If you do use a buffer, get some cleaner wax first, then use polishing wax, if its only light scratches you won't need to compound the car. When you use a buffer, wet the pad and wring it out, the wax doesn't dry as fast that way, and overdried wax is a bitch. On top of that get spray wax, because as the area is getting freed of the wax it will get drier, keep it a bit moist, and the spray wax helps take off the wax in the process. A quick note: if the panel's hot your buffing too much/too hard in one area. Don't put pressure on a buffer, help it guide itself.

If you want to do it by hand, make sure you have, and do, a few things first. I always claybar my car before waxing it, it doesn't take that much extra time, and there is more often than not dirt stuck in the paint between waxing time. When your ready to wax, because your car is so new you won't really need a cleaner wax, and applying cleaner by hand isn't always successful. (Remember, your not going to get the best results this way, you wont remove everything unless you have a buffer). When you apply the wax, and I STRESS this because a ton of people don't realize it....APPLY THE WAX WITH THE BODY LINE OF THE CAR! Never "wax on wax off" always use lines, your only putting yourself on the market for more swirl marks if you use a circular motion.

Use an applicator pad to put it on in lines, let it cure, and then use a microfilament towel to wipe it off. Take a detailing brush (or a small flat paint brush) and get inside the edges where the wax is stuck. Don't scrub with it, just BRUSH, if you scrub too hard you WILL scratch the clearcoat.

Good luck with whichever way you choose to do it, I recommend using a buffer, because you get the best results fastest that way, especially with liquid wax (pour a line on, catch it and buff). But thats me. Don't go out and waste over 200 dollars on a buffer if your not gonna learn how to use it first. They can be tricky when you first start. If you have any scratches that are really deep that even a buffer wont get out, wetsanding and then using a variable speed is your only option. I'm not even gonna say how to wetsand, because if done wrong, the whole finish in that area is ruined.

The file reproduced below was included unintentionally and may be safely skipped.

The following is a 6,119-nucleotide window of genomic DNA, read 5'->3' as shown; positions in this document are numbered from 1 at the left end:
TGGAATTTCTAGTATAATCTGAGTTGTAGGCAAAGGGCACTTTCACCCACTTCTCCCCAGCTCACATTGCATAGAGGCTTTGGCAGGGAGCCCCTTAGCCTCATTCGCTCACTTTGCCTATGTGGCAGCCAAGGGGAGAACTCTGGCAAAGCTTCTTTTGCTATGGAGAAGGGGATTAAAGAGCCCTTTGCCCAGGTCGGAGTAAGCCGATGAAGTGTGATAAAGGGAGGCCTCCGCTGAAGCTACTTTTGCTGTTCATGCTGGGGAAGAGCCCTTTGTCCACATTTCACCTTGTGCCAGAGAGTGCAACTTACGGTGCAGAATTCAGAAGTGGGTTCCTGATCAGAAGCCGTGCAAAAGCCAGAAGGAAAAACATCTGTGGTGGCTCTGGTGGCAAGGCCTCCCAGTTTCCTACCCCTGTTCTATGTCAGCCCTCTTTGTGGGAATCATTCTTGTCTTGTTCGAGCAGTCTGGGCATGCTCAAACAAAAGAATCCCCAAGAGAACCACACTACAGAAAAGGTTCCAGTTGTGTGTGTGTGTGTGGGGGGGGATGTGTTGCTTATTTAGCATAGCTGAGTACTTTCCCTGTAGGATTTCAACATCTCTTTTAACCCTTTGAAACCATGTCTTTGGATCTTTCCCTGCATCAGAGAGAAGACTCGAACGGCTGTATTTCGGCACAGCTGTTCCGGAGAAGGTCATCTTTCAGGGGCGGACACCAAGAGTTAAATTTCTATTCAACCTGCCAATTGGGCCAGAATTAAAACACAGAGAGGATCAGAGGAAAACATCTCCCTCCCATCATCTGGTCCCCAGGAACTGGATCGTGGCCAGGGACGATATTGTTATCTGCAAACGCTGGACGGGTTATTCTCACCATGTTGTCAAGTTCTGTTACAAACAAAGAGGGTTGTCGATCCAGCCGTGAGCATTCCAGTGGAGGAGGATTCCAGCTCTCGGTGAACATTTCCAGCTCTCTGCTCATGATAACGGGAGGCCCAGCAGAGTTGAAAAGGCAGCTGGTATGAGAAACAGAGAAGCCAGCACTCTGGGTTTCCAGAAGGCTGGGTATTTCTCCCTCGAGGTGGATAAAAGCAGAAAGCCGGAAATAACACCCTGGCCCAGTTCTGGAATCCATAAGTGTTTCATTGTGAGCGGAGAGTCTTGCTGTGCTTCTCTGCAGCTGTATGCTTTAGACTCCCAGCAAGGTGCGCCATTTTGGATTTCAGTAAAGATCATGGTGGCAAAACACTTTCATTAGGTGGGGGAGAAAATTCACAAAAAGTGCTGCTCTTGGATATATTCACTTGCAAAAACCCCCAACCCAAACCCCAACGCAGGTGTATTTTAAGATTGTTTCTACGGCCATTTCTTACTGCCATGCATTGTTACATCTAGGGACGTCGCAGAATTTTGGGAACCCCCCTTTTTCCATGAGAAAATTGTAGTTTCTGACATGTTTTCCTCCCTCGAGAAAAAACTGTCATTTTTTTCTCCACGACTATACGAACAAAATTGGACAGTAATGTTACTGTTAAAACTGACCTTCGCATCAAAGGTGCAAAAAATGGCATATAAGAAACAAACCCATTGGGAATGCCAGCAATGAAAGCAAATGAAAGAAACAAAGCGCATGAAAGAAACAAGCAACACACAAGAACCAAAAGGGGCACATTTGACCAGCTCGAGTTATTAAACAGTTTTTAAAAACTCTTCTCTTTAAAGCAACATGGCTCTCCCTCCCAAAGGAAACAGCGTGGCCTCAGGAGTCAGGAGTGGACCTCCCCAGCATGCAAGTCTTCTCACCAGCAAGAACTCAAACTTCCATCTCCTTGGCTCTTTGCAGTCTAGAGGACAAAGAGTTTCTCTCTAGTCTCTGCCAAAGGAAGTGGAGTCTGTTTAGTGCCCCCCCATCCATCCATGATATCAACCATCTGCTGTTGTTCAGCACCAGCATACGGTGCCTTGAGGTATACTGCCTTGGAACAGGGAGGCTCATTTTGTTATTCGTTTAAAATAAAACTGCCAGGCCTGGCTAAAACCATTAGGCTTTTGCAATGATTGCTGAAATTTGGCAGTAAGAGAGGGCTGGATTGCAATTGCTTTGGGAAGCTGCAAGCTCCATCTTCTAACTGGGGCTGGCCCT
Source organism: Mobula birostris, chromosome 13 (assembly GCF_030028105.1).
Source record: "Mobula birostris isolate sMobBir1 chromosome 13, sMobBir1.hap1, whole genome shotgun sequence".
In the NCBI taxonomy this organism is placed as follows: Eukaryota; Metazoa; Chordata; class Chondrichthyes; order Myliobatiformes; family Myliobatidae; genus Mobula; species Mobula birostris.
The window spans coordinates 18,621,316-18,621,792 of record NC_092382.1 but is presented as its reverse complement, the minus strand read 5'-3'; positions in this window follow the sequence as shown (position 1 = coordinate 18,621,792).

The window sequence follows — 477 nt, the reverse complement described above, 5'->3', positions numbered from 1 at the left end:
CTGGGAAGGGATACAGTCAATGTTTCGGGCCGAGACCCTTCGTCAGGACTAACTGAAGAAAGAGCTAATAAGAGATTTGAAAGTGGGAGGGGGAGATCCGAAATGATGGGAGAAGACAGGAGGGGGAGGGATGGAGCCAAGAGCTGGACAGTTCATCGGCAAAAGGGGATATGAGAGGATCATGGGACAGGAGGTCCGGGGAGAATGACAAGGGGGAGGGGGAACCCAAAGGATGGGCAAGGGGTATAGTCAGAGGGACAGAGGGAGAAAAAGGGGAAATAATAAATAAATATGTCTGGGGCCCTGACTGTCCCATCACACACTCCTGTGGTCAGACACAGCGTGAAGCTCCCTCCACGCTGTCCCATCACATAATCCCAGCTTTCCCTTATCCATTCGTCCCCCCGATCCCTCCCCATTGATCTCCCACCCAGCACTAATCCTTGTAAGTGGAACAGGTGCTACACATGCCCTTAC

Sorry that was so long, but I kinda like detailing....

-Crystalmarie

P.S. I've never personally been a fan of Scratch-X, Some scratches are just too deep for it.

P.S.S. NEVER use rubbing compound!!! You may as well apply sandpaper to your car and rub! It will ruin paint.
:werd: good post.

I want to add, that the average weekend detailer can get REALLY far with a Porter Cable 7424 Dual Action/Random Orbital polisher. I bought one last year and it is one of the best investments I have ever made. The rotary polisher as discussed requires a lot of experience to use correctly, and carries a lot of risk to the paint finish until you do have that experience. The PC (as it's called) doesn't generate enough speed in any direction to cause any significant heat, and therefore won't burn your paint. In fact, in order to harm the paint finish, you really need to try to hurt the paint.
But, there are things that a rotary will do that a dual-action polisher cannot, including removal of deep scratches. Also, if you're the lucky owner of a white car with single-stage paint, you're better off using a rotary. You can work that white paint all day long with a PC and not do squat :)
 

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Wow a lot useless posts in this thread like "use this wax" or a how-to on washing your car.

Guys, slapping on a coat of wax will not remove light scratches. A wax is a protective barrier that is layered on top of a finish that has been properly prepped. There a very few that offer light swirl filling capabilities such as Meguiars NXT (which is awesome by the way).

You have to use a DEDICATED paint cleaner.

-Meguiars Scratch X
-Meguiars Swirl Remover
-3M Foam Polishing Pad Swirl Remover

These are some products that work very well depending on the severity of the scratches and how you use them.

The Scratch X is formulated to be used by hand. You have to work it in and it takes some elbow grease. Probably 3-4 coats depending on how severe the scratches are. But it works.